The poem is a new item in the Syracuse Cultural Workers catalog. I love it. You can find it here if you do, too.

September 30, 2011

we can do better

I taught pre-natal yoga at the Cook County Women's Detention Center today. Driving there, I had a few moments of doubt - not because I was intimidated by the inmates or surroundings, but because I wasn't sure a group of women of color particularly needed -or even desired - yet another white girl telling them what to do - even if that "what" was only how to get into Warrior II. I found, however (as I usually do), my fears were mine - rooted in the work I still need to do around my anti-racist activism - not theirs. They were gracious, receptive, and appreciative for the opportunity to share resources.

As the women lined up after class to go back to their section of the prison and called out their goodbyes and wished us a safe trip home, I was struck again by how similar we are underneath the layers of our life stories. We are women; we are mothers worried about our babies; we are scared; we are people who care about others; we respond to kindness; we want peace - and change. We are all the same, really. And for a brief moment before we said Namaste, the room shimmered with the energy of that perfection.

One image in particular stays with me tonight. Towards the end of class, I was instructing a foot position for a leg stretch, and I smiled into the eyes of the woman with whom I was working. She smiled back shyly, her immense sense of gratitude palpable between us. My heart filled with warmth, but it was equally pierced by the reality that we live in a world where for some the most simple act of kindness, a smile, is a rare occurrence. I seem to be asking this question an awful lot lately, but how did we get here?

I thought it, too, when I walked out through the heavy metal doors, gazing around at the bars and the filth these women have to live in every day without regular access to services that will ensure a safe and sustainable departure when the time comes. And I became enraged at the indignity of it all. Even resources for mental health counseling and substance abuse treatment have been completely eliminated from the system due to budget cuts. A community organizer told me this week our prison population has grown 1000% since 1980, and 80% of those incarcerated are there for drug charges. I know we can't talk about a solution without also talking about all the injustices plaguing our various systems, but damn, we can do better than this. It doesn't take a political science degree to spend five minutes on our prison grounds and know we can do better. We must do better.

And until we do, well, I'll keep visiting my new mama yoginis in the hope our hour together carves out some space in which they can feel their bodies and feed their spirits, a space that offers smiles and gives light they can carry with them back into the darkness. But we can do better than weekly yoga classes for these women. And we must.

September 26, 2011

a declaration don't mean ready

In the midst of hectic classes, alternately numbing and invigorating clinicals, loving parenting, and mindful teaching, I'm trying to carve out a few minutes each day just for me - either to write, drink a cup of tea without doing a hundred other things at the same time, or simply take a walk by myself. It's hard, but I'm trying. And as I'm scurrying about getting it all done, I chuckle to myself that I think I could ever juggle a romantic relationship along with all the other balls I have up in the air right now. After all, just because I declare my heart might be ready doesn't mean at all that my life is - especially considering the going-all-in way I love.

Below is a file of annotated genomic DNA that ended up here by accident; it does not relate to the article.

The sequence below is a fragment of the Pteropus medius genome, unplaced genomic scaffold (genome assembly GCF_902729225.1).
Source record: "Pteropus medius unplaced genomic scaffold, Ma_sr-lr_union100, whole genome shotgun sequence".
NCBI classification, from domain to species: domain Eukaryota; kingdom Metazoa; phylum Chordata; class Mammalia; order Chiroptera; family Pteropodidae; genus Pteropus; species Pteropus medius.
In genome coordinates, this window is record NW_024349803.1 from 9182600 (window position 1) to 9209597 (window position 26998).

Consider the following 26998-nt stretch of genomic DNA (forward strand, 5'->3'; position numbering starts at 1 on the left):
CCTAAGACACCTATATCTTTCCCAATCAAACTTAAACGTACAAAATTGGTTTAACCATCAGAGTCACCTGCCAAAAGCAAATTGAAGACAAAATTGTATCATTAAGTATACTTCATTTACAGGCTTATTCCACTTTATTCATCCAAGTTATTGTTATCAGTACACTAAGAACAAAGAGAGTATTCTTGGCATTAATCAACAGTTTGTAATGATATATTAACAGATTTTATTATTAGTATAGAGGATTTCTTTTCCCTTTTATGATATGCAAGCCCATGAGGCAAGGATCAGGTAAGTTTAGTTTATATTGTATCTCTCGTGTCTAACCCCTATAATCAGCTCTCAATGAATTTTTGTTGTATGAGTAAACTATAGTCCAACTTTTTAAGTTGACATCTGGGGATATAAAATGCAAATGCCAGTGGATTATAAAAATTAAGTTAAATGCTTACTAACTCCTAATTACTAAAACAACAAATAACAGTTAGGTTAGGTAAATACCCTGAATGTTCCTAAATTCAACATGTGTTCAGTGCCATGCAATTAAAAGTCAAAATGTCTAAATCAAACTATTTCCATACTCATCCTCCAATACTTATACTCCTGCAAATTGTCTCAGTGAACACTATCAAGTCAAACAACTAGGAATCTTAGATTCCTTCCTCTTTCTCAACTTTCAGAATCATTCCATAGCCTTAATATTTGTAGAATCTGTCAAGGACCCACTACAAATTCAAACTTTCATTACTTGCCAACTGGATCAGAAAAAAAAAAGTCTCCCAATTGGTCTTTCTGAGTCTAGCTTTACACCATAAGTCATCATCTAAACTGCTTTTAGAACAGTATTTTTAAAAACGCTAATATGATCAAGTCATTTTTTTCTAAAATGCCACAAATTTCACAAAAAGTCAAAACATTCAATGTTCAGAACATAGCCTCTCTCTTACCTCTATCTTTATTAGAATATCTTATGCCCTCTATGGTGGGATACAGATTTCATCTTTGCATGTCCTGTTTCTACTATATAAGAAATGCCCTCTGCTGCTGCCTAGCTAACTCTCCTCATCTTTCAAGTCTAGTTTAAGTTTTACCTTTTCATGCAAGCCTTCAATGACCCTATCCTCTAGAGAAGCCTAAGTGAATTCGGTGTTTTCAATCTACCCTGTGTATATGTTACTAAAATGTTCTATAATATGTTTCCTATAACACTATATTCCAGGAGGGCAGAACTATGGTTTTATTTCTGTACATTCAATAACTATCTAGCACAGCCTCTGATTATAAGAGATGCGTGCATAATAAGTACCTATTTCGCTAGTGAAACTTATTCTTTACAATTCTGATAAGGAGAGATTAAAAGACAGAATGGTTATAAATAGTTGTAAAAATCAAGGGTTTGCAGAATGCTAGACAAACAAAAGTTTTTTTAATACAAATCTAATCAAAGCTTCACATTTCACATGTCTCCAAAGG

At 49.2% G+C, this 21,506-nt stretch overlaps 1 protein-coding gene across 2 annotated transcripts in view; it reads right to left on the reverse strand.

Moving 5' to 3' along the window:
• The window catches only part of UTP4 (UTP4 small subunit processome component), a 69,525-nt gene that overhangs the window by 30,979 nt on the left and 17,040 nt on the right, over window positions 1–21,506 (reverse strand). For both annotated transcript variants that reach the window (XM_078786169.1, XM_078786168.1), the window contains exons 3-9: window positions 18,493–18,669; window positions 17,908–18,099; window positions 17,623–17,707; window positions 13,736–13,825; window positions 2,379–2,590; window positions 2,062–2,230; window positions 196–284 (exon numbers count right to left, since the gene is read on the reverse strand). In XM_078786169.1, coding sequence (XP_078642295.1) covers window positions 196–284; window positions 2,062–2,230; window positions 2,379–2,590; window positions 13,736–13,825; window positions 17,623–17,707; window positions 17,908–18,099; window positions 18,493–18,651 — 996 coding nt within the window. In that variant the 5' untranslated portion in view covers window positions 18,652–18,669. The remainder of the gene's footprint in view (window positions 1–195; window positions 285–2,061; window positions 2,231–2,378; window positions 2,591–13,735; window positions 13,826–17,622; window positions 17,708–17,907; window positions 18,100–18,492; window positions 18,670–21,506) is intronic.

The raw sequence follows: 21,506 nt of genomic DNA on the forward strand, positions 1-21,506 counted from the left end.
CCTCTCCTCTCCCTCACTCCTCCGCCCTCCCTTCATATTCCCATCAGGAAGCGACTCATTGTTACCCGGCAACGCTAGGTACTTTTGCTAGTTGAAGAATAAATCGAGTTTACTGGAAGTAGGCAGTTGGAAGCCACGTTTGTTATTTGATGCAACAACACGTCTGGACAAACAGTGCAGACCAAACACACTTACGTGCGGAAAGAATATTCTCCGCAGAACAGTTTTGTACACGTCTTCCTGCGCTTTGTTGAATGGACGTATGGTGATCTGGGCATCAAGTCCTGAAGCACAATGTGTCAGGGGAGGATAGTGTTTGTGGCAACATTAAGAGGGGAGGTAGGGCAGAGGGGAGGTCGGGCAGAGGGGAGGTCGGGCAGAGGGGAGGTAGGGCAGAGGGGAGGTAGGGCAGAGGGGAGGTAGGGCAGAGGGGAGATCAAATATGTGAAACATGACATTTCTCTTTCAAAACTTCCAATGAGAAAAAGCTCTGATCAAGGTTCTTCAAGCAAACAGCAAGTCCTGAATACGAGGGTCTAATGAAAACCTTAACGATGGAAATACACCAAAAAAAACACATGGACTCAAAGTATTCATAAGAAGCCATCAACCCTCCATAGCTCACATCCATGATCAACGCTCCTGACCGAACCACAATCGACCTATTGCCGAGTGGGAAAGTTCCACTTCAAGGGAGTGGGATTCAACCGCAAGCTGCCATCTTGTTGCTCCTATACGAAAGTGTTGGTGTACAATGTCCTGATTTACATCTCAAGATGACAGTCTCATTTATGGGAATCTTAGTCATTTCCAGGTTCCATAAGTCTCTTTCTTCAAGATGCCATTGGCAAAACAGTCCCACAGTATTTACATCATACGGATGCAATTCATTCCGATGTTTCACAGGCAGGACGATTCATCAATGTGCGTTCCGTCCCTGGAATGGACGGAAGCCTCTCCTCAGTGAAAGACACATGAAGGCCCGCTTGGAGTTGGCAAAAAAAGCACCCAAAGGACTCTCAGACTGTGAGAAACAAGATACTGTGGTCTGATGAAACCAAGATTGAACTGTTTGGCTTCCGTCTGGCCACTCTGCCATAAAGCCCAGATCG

And while this might appear as an excuse to some, despite my declaration to the Universe (or to whom/whatever I made that declaration) that I'm open to love, I wonder about my heart's readiness.One of the most profound lessons I've learned in my clinicals these past few months is what it takes - and looks like - to be in a healthy relationship. To be healthy in a relationship. And honestly, I've never accomplished it.  Either I've  been willing to deny essential needs like intellectual stimulation and physical zing in exchange for security, kindness, and companionship or I've fallen for men I thought I could love into wanting to be with me - men I thought I could love enough for both of us - and as a result accepted much, much less than I deserve. I'm 35 years old, and I don't think I've ever been healthy in a relationship. For the first time I can look at myself and say this with only simple acknowledgment, without bitterness or judgment.

Even my most intimate friendships are difficult when they shift into conflict. It's much easier for me to avert my eyes, fall silent, deny uneasiness and resentment than it is to acknowledge a rough patch face to face. Maybe it's an issue of trust. Perhaps it's a long-nourished and deep-seated fear of not being understood or wanted. Of not being enough, of making mistakes (I hate making mistakes). Maybe it's unresolved adolescent insecurity and residual emotional trauma. I don't know. What I do know is that I must learn how to be healthy in relationships - all of them. And being healthy in relationships means cultivating internal safety as well as external. It means sometimes offering everything I have to someone else without asking for anything back - even basic decency of reciprocity in regards to respect - isn't protecting myself. It means it's ok to love with great depth and tenderness and still say "no" if it isn't right. It means enough of being in relationships all alone - relationships that make me feel all alone. It's time to be healthy.